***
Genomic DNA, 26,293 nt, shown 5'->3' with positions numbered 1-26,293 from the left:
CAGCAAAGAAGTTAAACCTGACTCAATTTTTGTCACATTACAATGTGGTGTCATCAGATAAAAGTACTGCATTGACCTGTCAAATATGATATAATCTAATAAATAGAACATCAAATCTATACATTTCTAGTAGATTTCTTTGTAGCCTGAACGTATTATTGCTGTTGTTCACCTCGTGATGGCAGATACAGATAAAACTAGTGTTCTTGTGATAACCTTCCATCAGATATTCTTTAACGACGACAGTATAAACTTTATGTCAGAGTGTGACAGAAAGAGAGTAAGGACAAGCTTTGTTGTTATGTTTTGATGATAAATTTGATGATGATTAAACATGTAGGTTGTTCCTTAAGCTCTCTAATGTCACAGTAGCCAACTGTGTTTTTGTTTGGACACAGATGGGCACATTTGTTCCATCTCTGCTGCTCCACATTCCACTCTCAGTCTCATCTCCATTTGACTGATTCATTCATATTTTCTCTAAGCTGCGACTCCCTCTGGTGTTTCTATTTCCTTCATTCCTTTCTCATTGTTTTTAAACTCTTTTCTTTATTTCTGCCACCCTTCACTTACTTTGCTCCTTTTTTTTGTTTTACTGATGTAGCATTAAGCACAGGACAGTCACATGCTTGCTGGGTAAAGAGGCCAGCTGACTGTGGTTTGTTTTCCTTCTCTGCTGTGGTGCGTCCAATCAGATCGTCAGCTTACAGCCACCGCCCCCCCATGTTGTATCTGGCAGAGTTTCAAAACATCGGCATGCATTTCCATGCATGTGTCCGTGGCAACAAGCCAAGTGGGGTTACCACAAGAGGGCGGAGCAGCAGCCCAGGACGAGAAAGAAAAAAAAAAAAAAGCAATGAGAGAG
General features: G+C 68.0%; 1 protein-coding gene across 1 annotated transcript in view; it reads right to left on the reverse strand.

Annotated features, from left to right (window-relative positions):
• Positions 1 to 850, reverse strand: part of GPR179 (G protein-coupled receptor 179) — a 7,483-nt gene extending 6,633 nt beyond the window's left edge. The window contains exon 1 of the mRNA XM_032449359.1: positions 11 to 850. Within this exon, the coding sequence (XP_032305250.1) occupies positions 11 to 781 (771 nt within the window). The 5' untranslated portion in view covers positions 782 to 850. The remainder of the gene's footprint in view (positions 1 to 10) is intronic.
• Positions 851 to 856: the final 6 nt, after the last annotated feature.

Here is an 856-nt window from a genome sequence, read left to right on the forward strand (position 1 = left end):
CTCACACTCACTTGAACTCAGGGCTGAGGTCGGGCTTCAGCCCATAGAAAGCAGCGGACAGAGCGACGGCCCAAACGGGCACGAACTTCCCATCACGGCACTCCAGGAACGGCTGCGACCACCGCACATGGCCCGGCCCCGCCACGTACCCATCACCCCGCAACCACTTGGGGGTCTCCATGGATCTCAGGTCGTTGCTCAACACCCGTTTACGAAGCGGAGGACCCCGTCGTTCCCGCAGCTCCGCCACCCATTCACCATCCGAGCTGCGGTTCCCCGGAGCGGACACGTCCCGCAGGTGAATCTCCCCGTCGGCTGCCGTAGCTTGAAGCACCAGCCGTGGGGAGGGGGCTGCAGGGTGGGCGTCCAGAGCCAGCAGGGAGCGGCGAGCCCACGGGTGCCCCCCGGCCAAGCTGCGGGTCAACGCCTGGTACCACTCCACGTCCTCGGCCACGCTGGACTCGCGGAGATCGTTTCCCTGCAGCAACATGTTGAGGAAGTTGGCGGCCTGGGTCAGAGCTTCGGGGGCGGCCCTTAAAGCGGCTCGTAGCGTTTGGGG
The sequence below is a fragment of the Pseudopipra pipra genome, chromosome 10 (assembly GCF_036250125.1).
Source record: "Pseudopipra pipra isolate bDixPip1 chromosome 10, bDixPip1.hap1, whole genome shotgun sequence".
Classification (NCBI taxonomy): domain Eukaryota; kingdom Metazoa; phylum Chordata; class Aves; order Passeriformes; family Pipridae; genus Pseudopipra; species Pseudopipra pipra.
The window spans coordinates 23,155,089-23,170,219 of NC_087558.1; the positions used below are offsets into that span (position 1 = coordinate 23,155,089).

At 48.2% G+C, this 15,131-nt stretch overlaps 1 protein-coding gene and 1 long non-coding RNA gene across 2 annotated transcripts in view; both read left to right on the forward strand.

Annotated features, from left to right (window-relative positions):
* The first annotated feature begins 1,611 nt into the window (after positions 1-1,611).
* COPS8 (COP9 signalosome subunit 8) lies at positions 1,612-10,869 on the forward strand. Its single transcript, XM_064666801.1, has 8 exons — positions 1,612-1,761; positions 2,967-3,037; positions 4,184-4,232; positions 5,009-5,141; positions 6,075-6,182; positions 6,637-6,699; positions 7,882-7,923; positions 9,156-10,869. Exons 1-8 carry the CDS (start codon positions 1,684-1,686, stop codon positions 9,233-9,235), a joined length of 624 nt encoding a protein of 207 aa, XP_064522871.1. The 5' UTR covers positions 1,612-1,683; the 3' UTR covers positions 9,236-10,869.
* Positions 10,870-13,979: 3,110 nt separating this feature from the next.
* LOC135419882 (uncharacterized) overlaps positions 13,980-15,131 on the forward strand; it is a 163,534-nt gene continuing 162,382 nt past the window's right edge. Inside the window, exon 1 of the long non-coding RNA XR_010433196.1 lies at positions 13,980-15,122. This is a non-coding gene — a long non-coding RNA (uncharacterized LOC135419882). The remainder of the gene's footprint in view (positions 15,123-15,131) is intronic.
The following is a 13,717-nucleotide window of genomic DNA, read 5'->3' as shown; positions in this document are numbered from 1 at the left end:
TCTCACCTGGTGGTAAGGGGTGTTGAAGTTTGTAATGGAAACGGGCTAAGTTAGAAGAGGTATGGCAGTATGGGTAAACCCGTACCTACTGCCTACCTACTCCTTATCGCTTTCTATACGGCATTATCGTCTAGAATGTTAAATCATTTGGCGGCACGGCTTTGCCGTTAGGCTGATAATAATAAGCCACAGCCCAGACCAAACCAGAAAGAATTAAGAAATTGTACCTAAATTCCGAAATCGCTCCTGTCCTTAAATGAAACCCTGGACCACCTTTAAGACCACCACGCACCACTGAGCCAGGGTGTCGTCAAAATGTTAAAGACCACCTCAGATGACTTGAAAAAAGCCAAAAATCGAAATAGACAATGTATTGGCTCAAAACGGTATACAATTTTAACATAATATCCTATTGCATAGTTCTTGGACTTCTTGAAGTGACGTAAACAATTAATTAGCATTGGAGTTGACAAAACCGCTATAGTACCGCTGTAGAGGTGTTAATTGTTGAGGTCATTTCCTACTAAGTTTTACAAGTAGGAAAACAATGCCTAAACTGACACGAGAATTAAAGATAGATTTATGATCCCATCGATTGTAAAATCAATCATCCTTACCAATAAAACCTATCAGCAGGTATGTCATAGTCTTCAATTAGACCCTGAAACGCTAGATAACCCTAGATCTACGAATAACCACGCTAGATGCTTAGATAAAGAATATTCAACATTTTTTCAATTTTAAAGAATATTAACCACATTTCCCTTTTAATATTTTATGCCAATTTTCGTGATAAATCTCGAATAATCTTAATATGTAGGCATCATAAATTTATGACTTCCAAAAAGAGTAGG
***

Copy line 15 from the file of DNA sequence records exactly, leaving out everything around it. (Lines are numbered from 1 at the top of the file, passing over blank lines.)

* The first annotated feature begins 1,611 nt into the window (after positions 1-1,611).